It is a well known fact that a lack of drinking water can kill a person in a short amount of time. Why, then, did it take until May 31, 2012 for a Canadian government to recognize water and sanitation as a basic human right?
Well, just a few months ago, the Harper government was fighting to remove the provision about water and sanitation from discussions at RIO+20.
In an interview with Embassy, Environment Minister Peter Kent said the government was uneasy about “the scope and the content” of this right. Perhaps they should be most concerned that this declaration will put the state of many First Nations reserves in the spotlight.
Last year saw national outrage over the lack of adequate housing in Attawapiskat, which resulted in calls for better housing, better access to education and a better life for Aboriginal, First Nations, Inuit and Métis communities. So far in 2012, Canada has received a report from the UN food rapporteur declaring one million Aboriginal and 55,000 Inuit are in a desperate situation when it comes to food security (a report that was panned by the government, but applauded by the Assembly of First Nations), and another UN report criticizing the difference in the situation on First Nations reserves and the rest of the country, suggesting that many of Canada’s indigenous peoples live in Third World conditions.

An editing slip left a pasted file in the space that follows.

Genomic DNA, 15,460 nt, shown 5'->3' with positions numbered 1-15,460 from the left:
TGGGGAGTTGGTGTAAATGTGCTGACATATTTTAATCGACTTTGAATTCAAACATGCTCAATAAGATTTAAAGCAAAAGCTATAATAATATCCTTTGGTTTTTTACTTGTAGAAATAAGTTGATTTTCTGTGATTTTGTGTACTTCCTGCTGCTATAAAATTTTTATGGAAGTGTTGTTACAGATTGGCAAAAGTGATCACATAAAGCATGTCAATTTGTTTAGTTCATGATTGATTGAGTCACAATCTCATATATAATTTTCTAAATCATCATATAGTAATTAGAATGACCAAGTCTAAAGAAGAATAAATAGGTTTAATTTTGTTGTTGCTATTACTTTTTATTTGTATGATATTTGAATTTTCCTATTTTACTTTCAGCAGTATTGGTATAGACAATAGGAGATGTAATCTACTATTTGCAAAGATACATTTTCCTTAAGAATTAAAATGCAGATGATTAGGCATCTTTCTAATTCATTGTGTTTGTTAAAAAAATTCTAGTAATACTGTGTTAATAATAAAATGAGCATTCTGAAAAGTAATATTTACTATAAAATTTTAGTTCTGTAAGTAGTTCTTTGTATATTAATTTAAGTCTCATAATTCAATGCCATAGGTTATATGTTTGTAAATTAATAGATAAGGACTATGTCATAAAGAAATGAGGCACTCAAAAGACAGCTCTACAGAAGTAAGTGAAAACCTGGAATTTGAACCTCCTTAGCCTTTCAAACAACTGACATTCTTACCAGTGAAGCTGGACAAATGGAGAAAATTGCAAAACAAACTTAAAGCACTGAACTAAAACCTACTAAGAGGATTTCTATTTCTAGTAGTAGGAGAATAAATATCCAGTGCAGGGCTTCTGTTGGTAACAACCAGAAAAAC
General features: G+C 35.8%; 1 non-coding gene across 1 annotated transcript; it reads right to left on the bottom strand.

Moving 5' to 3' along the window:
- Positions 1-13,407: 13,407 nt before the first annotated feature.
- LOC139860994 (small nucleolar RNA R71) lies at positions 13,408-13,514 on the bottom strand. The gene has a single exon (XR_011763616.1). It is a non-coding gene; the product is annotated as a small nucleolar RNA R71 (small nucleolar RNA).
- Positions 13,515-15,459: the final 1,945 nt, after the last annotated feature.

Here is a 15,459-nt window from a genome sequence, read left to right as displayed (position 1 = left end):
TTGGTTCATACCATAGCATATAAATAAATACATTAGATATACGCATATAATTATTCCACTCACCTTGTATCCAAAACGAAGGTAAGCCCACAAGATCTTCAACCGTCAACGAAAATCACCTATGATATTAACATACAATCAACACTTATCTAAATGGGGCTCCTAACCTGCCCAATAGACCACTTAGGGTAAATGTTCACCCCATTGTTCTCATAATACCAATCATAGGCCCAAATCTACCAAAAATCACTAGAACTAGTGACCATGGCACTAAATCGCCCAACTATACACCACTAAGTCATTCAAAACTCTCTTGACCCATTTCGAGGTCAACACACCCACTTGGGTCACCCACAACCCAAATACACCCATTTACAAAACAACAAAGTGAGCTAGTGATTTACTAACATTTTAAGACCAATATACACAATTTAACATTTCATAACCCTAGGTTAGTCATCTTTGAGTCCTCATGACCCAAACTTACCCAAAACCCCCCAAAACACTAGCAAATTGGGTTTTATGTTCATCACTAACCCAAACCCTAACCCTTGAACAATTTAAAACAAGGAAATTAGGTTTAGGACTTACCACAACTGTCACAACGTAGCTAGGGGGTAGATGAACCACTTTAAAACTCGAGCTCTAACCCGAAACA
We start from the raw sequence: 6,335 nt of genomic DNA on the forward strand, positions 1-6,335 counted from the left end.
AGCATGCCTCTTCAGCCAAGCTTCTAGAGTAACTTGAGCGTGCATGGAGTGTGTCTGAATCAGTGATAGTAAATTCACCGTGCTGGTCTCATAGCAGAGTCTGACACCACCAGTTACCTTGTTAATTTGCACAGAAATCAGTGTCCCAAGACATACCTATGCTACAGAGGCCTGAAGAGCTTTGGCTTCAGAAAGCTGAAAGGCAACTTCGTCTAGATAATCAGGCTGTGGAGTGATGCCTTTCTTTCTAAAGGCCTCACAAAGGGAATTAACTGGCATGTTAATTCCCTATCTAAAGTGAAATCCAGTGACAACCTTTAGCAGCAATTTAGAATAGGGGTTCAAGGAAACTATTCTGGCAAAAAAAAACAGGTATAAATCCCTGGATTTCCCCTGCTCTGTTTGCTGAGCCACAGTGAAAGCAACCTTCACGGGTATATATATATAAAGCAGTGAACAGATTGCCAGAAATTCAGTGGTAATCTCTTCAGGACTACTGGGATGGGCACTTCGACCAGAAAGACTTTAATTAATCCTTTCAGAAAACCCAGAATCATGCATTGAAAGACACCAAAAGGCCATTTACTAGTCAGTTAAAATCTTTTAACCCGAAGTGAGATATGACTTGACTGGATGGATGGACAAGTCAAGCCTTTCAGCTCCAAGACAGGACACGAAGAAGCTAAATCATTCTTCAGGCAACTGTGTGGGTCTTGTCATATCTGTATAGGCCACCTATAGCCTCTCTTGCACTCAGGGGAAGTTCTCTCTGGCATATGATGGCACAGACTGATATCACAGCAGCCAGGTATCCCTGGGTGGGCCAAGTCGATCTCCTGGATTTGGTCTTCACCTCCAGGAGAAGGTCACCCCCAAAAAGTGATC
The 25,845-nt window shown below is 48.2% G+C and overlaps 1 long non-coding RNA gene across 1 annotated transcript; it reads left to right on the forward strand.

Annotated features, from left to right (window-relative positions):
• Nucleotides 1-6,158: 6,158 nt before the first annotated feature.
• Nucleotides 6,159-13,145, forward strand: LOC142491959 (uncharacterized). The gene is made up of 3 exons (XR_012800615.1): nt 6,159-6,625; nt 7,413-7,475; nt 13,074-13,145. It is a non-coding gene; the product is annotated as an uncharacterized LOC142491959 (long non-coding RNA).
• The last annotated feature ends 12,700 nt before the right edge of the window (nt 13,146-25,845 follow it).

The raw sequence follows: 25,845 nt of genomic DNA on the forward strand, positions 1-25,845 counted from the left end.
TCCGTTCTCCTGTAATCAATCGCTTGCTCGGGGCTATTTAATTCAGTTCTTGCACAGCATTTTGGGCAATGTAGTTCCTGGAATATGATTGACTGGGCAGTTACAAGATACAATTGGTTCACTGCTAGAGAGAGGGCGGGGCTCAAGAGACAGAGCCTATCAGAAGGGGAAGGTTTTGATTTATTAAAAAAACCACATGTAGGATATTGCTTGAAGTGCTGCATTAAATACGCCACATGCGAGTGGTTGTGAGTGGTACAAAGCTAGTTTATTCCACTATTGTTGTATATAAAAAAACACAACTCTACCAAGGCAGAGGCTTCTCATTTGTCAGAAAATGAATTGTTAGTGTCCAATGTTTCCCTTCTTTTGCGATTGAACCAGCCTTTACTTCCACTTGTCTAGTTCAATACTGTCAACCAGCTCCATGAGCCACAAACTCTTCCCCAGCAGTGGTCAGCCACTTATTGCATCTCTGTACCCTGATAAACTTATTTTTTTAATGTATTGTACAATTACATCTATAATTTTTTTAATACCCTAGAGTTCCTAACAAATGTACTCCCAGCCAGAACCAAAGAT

Will this new dedication to water and sanitation as a human right, will anything change in our own backyard? A program to improve water conditions on reserves is moving forward, along with planned improvement to education infrastructure, but a 2 percent cap on any increase to reserve spending is still in place and Aboriginal Affairs is seeing cuts to their staffing (like almost every other government department).
Canadians took notice when they saw the children of Attawapiskat living in shacks without heat or running water, but now they have to be shown the rest of the communities who are facing the same situation, with high levels of disease, addiction and suicide because governments, for decades, have been telling these kids that they’re less than.
Shawn Atleo, the national Chief of the Assembly of First Nations, seems to be optimistic about improvements to access to proper sanitation and potable water, and this point in our history is a great opportunity for First Nations youth, if they seize the opportunity to learn the skills Canada’s work force is lacking, and if they get the help they need from the rest of the country’s population.
Photo Credit: Lee Brimelow
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